By measuring what matters, we can make better decisions — for both people and nature.

At Conservation International, metrics is an initiative to define and implement indicators for monitoring the impact of our work on both nature and people. Information from metrics helps us focus our efforts in the right places, track progress toward our goals and communicate the results.

Scientists from across the organization have brought their technical expertise — and years of experience in ecology, hydrology, economics, international development, policy and evaluation — to the design and testing of relevant metrics. We also partner with universities and local researchers to share data sets, monitor specific activities and review our findings.

Our plan

Guide our priorities

Conservation International is locating the world’s most valuable places for conservation. Using data on the location and extent of ecosystems, as well as the services they provide to people, we identify and map places that require conservation attention. For example, we might identify river basins that provide drinking water to communities living downstream — or areas of mangroves that protect people living along a coastline from the damaging effects of storms.

Measure our impact

Conservation International is demonstrating the effectiveness of its programs in conserving nature and improving human well-being. Our metrics quantify how our work helps people. For example, we measure the contribution of our actions in protecting the natural places that provide people with the most benefits. We also track those benefits, including access to fresh water, resilience to climate change, provision of food and livelihoods. Furthermore, we develop tools to assess the effectiveness of national policies on conservation — and the impact of agriculture, mining and other economic activities on the health of ecosystems.

By the numbers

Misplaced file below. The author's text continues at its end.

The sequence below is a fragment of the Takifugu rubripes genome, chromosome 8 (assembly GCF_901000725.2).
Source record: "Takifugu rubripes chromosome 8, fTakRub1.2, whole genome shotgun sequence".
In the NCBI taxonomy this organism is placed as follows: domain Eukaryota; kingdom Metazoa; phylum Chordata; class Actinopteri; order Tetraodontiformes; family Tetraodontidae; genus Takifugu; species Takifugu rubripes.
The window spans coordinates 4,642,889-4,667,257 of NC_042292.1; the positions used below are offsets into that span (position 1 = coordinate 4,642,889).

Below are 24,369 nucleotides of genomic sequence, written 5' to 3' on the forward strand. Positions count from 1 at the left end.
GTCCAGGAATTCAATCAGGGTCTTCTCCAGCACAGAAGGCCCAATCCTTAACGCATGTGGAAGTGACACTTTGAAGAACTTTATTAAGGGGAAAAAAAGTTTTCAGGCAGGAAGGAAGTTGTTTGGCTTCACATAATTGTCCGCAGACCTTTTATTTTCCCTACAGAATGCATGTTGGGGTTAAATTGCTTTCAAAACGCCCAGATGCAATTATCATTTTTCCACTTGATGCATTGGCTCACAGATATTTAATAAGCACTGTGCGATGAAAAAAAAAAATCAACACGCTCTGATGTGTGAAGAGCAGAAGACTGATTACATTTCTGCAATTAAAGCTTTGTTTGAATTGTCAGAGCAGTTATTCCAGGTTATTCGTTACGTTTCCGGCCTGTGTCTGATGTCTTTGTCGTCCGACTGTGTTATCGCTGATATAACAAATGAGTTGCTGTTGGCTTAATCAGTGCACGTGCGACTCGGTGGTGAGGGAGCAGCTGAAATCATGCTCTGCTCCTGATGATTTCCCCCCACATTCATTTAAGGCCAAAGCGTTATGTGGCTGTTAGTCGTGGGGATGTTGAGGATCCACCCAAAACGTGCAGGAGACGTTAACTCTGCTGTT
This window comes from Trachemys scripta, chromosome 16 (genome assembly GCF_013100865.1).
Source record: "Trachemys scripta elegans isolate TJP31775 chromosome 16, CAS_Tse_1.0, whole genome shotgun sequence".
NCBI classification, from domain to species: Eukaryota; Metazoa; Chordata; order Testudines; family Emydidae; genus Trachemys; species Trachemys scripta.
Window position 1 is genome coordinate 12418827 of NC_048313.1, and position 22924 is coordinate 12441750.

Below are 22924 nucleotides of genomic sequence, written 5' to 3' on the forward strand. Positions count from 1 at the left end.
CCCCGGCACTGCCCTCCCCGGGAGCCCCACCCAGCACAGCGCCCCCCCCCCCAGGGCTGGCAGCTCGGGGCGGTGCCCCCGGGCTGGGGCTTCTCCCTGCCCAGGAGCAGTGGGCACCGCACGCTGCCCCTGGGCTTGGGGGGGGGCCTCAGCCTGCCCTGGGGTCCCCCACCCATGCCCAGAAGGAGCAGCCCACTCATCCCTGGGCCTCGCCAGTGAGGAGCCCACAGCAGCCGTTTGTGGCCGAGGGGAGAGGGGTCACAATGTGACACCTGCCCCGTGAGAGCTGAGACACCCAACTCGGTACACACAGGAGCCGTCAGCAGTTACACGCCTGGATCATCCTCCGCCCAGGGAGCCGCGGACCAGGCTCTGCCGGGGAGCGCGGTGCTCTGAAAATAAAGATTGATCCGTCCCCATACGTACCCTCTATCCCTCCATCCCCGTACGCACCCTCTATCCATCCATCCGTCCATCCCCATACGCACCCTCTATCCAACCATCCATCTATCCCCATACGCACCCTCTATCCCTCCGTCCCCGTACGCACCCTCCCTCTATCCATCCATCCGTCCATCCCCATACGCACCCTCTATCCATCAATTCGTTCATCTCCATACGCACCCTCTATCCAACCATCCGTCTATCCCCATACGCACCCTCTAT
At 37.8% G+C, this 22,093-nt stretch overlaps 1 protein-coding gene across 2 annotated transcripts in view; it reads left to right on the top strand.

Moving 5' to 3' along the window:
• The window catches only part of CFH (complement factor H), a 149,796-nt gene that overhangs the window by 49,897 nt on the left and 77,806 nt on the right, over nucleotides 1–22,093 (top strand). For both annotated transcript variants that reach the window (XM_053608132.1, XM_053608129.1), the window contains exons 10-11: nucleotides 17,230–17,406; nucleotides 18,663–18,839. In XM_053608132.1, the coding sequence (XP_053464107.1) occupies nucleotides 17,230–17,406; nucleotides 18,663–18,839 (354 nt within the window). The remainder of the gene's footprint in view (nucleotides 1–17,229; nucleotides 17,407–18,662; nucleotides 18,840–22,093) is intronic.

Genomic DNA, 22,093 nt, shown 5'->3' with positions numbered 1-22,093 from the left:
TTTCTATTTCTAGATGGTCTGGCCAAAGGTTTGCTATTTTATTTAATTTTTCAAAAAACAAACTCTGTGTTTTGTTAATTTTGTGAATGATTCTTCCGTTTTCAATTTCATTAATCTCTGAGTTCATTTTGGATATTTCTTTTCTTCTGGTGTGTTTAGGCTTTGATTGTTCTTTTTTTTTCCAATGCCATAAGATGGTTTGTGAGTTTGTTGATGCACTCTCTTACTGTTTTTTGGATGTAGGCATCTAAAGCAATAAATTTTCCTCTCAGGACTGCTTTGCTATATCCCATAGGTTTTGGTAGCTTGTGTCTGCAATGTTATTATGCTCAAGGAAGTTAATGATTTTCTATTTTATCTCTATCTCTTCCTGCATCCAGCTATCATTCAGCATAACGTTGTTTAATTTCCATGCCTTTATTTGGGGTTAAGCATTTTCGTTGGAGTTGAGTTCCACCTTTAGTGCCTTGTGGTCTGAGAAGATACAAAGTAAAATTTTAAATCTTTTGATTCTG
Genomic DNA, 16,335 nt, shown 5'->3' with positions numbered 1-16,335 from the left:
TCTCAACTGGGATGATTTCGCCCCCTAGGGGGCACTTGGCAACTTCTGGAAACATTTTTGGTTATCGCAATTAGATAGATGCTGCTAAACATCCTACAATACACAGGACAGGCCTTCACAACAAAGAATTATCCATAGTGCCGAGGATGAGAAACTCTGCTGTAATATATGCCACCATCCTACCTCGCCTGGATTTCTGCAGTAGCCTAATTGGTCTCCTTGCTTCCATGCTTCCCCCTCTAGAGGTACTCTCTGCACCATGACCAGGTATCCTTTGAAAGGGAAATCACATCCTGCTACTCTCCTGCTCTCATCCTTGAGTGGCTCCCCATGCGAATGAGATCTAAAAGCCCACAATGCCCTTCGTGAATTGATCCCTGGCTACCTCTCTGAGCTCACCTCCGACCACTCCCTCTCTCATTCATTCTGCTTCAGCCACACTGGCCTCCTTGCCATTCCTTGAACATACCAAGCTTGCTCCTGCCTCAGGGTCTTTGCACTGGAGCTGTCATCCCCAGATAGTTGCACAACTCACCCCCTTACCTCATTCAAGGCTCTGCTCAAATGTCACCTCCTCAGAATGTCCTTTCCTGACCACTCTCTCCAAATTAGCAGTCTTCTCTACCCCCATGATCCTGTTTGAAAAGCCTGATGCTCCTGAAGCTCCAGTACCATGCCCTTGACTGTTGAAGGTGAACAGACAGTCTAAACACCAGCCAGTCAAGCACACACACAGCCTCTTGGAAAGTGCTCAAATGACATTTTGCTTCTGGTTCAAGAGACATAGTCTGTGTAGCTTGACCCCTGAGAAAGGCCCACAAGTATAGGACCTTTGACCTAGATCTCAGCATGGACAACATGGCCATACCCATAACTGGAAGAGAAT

Over 180 protected areas evaluated

In 2013, the management of over 180 marine and terrestrial protected areas supported by Conservation International programs was assessed — providing critical information on whether these areas are maintaining their intended benefits for nature and people.

Participative bushfire mapping
© CI/photo by François Tron

Deciding where to focus our actions

We are testing our monitoring approach in two geographies: Madagascar and Cambodia.

In both geographies, we are working to map and measure:

  • the state of the natural ecosystems that provide essential services that support human well-being;
  • the effective governance of this “natural capital;”
  • the sustainable production of agriculture, fisheries and extractive industries;
  • and human well-being.

This information will support our engagement with government, donors and other stakeholders. It will also inform Conservation International’s own strategy in each geography.

For example, indicators from Madagascar demonstrate that people are highly dependent on nature for much of their well-being and livelihoods. People in Madagascar suffer from very high rates of poverty and food insecurity, low levels of access to safe water and relatively high vulnerability to climate-related events. Collectively, these metrics provide a snapshot of the overall state of natural capital, governance, production and human well-being in the country. This knowledge can help plan and communicate our work. It can also help us evaluate the success of our conservation actions and investments and track progress toward helping improve the livelihoods of Malagasy people.